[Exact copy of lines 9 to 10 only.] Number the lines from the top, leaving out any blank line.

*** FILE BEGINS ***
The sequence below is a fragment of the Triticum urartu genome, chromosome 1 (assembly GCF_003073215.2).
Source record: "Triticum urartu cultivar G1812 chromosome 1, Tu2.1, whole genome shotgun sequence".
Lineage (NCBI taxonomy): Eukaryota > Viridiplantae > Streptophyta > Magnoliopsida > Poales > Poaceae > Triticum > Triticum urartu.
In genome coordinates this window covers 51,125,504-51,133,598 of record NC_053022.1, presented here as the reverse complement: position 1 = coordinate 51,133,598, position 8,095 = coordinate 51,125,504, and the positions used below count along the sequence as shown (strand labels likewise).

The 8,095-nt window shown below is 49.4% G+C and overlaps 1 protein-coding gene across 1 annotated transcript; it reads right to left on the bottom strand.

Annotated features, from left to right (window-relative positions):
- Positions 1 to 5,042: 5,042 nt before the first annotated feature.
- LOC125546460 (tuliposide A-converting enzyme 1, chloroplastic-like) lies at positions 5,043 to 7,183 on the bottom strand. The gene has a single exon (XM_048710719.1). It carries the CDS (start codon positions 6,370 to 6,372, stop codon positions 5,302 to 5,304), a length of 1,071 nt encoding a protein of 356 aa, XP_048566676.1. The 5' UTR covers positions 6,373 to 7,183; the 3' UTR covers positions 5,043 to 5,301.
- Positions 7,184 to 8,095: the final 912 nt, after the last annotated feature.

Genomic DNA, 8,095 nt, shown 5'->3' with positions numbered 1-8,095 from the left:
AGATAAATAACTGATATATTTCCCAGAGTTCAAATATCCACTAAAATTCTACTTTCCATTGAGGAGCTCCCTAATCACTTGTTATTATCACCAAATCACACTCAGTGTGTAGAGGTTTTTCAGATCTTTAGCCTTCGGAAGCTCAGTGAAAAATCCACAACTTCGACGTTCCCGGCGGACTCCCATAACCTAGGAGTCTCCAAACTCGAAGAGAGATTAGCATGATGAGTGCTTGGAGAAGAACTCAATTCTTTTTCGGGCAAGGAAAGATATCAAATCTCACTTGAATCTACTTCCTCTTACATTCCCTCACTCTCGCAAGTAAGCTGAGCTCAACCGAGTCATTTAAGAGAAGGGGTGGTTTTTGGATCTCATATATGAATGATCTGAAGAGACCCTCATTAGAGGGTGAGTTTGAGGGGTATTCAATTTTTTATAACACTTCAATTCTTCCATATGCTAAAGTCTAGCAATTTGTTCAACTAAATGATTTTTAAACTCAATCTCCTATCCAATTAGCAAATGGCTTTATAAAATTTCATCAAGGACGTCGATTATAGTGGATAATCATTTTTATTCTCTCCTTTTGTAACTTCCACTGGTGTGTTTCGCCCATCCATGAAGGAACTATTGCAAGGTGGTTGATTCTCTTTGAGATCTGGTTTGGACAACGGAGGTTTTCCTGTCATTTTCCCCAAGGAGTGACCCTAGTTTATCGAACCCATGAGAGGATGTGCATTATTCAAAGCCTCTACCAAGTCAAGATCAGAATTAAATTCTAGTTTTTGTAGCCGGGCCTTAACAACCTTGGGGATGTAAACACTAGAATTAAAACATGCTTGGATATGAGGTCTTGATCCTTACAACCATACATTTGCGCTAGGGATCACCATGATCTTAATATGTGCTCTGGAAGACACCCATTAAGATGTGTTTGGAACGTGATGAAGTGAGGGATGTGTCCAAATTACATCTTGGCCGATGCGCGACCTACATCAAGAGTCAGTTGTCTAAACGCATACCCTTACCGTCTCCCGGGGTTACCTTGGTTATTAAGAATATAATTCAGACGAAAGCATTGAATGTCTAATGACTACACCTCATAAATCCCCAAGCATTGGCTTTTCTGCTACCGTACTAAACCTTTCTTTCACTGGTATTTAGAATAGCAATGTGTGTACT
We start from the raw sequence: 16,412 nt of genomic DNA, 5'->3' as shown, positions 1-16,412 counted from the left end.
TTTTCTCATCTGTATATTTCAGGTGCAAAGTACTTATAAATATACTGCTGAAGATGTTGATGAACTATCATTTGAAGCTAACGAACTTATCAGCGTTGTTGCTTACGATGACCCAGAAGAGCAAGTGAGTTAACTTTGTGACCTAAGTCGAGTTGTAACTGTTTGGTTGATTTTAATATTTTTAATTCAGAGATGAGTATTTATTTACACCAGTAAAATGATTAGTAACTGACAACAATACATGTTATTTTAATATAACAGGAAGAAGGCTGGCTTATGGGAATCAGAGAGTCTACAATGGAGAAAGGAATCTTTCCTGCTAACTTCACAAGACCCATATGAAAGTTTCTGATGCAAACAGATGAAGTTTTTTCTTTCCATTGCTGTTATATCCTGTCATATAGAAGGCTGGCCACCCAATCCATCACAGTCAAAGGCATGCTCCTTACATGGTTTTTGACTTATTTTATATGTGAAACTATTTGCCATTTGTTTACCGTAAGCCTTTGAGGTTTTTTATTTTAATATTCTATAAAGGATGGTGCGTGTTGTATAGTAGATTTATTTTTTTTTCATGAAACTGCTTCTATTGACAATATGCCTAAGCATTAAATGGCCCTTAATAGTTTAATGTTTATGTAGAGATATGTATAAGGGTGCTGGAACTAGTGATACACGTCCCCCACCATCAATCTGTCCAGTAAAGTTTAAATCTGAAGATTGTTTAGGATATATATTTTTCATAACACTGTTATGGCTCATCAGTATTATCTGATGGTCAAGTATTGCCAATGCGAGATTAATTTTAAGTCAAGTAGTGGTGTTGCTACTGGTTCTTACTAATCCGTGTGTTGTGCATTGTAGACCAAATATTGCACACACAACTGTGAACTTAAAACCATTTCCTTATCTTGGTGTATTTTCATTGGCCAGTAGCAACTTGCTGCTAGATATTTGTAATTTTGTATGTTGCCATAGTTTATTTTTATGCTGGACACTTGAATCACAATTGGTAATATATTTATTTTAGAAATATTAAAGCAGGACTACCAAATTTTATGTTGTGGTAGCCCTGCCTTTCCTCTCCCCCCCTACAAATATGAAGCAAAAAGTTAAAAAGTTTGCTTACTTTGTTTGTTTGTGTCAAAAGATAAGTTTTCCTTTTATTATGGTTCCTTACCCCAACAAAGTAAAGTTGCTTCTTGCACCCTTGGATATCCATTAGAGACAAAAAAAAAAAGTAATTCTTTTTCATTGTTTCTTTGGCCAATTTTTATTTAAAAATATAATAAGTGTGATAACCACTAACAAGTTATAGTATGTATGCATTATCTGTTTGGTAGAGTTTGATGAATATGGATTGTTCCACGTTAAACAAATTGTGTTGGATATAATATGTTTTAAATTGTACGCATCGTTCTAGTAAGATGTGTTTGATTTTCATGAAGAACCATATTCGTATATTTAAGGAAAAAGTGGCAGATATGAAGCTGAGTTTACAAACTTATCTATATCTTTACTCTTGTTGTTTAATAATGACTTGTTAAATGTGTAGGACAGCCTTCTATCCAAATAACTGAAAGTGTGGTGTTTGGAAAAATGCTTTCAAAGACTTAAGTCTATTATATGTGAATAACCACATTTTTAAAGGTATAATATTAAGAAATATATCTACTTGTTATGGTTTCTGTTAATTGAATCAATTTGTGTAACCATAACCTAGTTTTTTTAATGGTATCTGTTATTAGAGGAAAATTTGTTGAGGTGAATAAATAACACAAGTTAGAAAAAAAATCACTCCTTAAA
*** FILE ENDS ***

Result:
- Positions 7,184 to 8,095: the final 912 nt, after the last annotated feature.

Genomic DNA, 8,095 nt, shown 5'->3' with positions numbered 1-8,095 from the left: